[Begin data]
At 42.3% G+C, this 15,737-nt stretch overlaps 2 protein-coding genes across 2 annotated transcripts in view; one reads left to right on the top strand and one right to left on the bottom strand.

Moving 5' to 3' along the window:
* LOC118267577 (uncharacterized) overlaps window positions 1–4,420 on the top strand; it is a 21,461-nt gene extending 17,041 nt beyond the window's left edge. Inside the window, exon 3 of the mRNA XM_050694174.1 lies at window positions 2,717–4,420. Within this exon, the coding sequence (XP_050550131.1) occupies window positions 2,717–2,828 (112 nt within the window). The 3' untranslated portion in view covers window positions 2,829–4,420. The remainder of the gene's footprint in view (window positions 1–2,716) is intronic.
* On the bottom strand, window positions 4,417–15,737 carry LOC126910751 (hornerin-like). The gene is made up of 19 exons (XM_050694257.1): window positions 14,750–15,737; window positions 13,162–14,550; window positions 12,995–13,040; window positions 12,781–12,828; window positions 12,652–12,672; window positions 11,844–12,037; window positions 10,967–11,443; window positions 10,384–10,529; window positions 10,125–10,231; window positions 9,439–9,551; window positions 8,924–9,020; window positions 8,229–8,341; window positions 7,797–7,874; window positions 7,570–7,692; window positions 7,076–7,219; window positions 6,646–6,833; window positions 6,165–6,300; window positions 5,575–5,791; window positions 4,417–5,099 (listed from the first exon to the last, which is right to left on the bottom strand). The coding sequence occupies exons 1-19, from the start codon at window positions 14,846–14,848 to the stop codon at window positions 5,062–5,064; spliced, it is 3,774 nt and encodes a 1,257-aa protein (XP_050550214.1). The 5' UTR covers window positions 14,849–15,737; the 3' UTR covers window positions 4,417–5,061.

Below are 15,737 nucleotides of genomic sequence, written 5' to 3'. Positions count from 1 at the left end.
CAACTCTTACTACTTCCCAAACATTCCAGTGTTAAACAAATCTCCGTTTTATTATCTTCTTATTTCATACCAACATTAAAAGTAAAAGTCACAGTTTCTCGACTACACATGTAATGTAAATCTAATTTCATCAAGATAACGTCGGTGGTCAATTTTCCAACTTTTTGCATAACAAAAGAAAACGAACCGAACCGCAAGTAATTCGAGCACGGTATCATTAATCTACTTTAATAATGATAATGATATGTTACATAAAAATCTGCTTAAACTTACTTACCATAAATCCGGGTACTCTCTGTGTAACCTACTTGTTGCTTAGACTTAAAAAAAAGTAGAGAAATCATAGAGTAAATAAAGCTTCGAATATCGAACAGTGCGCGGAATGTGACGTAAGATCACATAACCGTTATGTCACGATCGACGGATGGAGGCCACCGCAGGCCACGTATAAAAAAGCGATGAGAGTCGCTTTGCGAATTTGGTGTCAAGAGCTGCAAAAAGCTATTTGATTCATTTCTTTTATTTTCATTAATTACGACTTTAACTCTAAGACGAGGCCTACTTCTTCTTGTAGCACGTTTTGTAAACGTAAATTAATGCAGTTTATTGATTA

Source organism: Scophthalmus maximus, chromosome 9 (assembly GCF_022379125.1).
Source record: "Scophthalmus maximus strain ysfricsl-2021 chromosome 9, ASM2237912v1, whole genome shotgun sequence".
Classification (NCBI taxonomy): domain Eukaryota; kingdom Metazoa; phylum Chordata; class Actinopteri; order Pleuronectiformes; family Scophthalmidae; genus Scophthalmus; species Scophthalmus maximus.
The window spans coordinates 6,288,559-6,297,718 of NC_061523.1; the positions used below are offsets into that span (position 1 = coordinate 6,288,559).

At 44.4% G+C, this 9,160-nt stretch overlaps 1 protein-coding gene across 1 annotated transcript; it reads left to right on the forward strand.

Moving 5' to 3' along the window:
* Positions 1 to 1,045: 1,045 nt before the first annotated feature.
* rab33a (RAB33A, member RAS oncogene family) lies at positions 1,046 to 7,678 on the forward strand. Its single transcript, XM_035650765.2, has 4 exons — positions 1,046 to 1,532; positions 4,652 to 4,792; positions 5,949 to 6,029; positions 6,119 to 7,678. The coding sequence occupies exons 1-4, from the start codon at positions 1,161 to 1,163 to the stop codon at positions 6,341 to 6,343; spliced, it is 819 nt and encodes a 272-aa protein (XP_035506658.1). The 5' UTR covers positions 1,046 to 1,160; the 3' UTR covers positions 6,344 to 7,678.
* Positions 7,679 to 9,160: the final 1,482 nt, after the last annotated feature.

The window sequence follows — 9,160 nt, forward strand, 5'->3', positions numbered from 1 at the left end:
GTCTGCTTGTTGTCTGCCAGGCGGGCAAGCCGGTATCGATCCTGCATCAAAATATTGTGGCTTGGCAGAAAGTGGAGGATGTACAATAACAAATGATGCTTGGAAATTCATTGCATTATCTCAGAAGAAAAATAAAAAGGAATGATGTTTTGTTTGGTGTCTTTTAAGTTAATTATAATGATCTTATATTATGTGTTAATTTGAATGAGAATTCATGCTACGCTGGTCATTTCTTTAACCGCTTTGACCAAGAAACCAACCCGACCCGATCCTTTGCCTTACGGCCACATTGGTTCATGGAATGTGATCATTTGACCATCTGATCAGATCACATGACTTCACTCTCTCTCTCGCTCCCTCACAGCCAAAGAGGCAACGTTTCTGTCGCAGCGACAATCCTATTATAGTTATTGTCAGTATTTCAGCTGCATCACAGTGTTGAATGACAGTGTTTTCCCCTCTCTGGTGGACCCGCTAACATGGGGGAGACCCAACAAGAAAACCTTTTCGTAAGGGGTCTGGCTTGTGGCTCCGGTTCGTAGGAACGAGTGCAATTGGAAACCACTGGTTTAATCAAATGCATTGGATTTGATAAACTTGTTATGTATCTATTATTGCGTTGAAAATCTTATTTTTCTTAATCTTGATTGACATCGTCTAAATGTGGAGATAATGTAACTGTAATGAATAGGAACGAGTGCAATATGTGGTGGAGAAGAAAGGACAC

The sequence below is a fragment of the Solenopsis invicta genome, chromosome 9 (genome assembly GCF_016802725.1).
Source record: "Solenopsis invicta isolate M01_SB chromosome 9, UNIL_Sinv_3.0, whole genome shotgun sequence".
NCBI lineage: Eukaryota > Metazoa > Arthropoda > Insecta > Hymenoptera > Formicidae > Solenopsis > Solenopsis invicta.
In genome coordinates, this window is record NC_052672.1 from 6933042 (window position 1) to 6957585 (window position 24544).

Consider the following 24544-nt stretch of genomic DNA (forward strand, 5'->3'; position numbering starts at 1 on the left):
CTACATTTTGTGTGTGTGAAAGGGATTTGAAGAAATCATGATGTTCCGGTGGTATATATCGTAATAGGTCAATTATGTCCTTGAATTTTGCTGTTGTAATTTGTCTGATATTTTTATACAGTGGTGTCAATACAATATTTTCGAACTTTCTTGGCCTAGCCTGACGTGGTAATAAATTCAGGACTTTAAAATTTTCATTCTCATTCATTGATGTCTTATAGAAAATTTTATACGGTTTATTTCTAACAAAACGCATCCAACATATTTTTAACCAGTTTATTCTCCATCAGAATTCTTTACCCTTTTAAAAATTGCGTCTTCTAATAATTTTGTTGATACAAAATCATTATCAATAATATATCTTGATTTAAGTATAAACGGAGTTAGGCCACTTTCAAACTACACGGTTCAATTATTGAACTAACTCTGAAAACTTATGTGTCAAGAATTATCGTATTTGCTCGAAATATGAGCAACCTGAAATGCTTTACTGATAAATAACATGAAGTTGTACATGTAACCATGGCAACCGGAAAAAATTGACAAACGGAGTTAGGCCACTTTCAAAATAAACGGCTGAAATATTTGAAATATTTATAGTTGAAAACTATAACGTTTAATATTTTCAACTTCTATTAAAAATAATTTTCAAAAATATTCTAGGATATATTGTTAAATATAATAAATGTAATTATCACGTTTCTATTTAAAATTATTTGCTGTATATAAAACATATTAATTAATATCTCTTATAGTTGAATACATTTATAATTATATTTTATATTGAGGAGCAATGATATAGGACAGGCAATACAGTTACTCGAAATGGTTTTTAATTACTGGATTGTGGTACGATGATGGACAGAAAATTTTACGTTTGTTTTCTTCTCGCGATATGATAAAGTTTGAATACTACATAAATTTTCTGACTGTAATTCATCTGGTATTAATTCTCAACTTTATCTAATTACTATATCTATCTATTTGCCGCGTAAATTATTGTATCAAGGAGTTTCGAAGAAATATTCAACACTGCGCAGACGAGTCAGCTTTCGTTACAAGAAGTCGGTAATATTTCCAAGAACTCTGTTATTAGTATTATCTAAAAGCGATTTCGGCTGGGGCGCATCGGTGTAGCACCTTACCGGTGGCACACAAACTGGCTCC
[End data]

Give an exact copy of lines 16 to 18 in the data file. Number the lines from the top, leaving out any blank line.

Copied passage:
The window sequence follows — 9,160 nt, forward strand, 5'->3', positions numbered from 1 at the left end:
GTCTGCTTGTTGTCTGCCAGGCGGGCAAGCCGGTATCGATCCTGCATCAAAATATTGTGGCTTGGCAGAAAGTGGAGGATGTACAATAACAAATGATGCTTGGAAATTCATTGCATTATCTCAGAAGAAAAATAAAAAGGAATGATGTTTTGTTTGGTGTCTTTTAAGTTAATTATAATGATCTTATATTATGTGTTAATTTGAATGAGAATTCATGCTACGCTGGTCATTTCTTTAACCGCTTTGACCAAGAAACCAACCCGACCCGATCCTTTGCCTTACGGCCACATTGGTTCATGGAATGTGATCATTTGACCATCTGATCAGATCACATGACTTCACTCTCTCTCTCGCTCCCTCACAGCCAAAGAGGCAACGTTTCTGTCGCAGCGACAATCCTATTATAGTTATTGTCAGTATTTCAGCTGCATCACAGTGTTGAATGACAGTGTTTTCCCCTCTCTGGTGGACCCGCTAACATGGGGGAGACCCAACAAGAAAACCTTTTCGTAAGGGGTCTGGCTTGTGGCTCCGGTTCGTAGGAACGAGTGCAATTGGAAACCACTGGTTTAATCAAATGCATTGGATTTGATAAACTTGTTATGTATCTATTATTGCGTTGAAAATCTTATTTTTCTTAATCTTGATTGACATCGTCTAAATGTGGAGATAATGTAACTGTAATGAATAGGAACGAGTGCAATATGTGGTGGAGAAGAAAGGACAC

The sequence below is a fragment of the Solenopsis invicta genome, chromosome 9 (genome assembly GCF_016802725.1).